On International Women's Day, KAICIID is proud to highlight the contributions of some of its female Fellows who are dedicated to promoting interreligious dialogue and breaking down barriers of misunderstanding and prejudice.
These inspiring women come from diverse backgrounds and religious traditions and share a commitment to building bridges of understanding and cooperation. Through their work, they are fostering peace, justice, and mutual respect in their communities and beyond.
Join us in celebrating these remarkable women and their inspiring efforts to create a more just and peaceful world.
Amina Al Thahabi, Iraq, Muslim
I am Amina Al Thahabi.
My journey in the field of dialogue started with the violence that developed because of rising sectarian tensions between the different religious and ethnic groups in my country, Iraq.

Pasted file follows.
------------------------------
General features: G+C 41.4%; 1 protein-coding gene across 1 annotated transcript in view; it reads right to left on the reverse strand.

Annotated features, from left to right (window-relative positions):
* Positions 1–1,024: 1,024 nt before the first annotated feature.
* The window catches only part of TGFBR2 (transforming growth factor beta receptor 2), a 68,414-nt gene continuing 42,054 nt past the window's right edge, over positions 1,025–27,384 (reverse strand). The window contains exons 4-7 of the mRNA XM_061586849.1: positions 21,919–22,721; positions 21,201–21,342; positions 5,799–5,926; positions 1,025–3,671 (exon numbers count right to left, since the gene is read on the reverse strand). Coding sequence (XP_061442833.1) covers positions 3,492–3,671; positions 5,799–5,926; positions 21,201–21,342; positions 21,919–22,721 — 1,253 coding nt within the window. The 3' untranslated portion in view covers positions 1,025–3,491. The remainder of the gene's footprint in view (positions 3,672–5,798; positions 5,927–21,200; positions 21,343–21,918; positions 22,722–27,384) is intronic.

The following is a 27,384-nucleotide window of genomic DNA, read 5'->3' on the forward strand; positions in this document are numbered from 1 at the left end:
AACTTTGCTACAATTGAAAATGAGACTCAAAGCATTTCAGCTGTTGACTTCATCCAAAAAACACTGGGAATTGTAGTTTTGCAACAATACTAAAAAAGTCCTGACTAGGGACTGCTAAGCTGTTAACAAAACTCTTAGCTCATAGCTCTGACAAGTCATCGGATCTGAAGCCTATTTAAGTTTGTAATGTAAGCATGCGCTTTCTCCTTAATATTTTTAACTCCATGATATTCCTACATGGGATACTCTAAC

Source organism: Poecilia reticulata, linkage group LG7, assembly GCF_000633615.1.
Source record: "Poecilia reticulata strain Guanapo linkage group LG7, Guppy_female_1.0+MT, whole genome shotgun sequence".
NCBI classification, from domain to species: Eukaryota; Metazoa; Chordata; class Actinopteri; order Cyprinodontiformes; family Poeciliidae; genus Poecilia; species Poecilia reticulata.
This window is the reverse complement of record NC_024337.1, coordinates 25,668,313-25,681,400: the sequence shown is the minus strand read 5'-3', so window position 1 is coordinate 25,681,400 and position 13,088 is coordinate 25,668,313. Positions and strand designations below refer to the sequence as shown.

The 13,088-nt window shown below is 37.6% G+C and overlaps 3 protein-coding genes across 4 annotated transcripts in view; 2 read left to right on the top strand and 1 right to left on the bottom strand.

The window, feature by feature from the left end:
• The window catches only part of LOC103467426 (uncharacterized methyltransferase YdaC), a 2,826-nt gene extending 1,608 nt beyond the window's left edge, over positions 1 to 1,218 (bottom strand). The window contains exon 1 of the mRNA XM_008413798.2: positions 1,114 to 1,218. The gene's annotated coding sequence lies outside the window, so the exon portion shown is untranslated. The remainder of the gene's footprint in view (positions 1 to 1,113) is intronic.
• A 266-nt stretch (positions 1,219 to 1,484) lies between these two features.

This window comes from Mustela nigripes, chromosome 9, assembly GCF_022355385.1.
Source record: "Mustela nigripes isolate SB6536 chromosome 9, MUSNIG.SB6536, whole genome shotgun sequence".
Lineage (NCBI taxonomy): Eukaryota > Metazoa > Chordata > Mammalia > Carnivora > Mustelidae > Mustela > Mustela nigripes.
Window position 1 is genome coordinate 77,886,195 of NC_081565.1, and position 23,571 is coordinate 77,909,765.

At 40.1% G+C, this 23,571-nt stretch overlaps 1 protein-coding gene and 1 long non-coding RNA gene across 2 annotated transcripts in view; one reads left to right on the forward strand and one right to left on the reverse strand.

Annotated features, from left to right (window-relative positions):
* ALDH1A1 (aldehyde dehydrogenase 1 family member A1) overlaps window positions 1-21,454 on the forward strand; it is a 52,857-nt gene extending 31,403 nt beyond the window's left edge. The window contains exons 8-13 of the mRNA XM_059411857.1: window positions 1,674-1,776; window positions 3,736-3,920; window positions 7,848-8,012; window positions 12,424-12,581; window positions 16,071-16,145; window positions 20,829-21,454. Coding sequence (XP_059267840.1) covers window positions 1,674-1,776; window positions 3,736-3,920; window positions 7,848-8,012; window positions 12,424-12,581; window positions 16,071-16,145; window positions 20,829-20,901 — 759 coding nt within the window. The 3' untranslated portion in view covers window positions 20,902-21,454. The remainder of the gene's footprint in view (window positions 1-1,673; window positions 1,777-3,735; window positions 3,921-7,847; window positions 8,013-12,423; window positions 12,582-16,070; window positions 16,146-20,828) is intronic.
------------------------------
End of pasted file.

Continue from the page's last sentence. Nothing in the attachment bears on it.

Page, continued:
In 2006, I miraculously survived an assassination attempt in which the gunmen succeeded in hitting me with four gunshots, two of which are still in my body until this day.
The pain I felt because of that incident inspired me to stand against the discourse of violence and work to promote dialogue and push toward it among those who have different religious and ideological backgrounds.
I feel delighted whenever diverse people meet at a dialogue table, and I join them. At such times, I feel that I have contributed to protecting my friends from the pain I went through. I believe that we are different from each other in many ways, but we are equal as individuals in our rights and responsibilities.
Therefore, we need to continuously develop our capabilities in the field of dialogue, because the language of violence based on religion and sect is spreading.
Amid this atmosphere, the access of women to dialogue works like a miracle. I was able to become a professional in this field, thanks to God and then the support of KAICIID.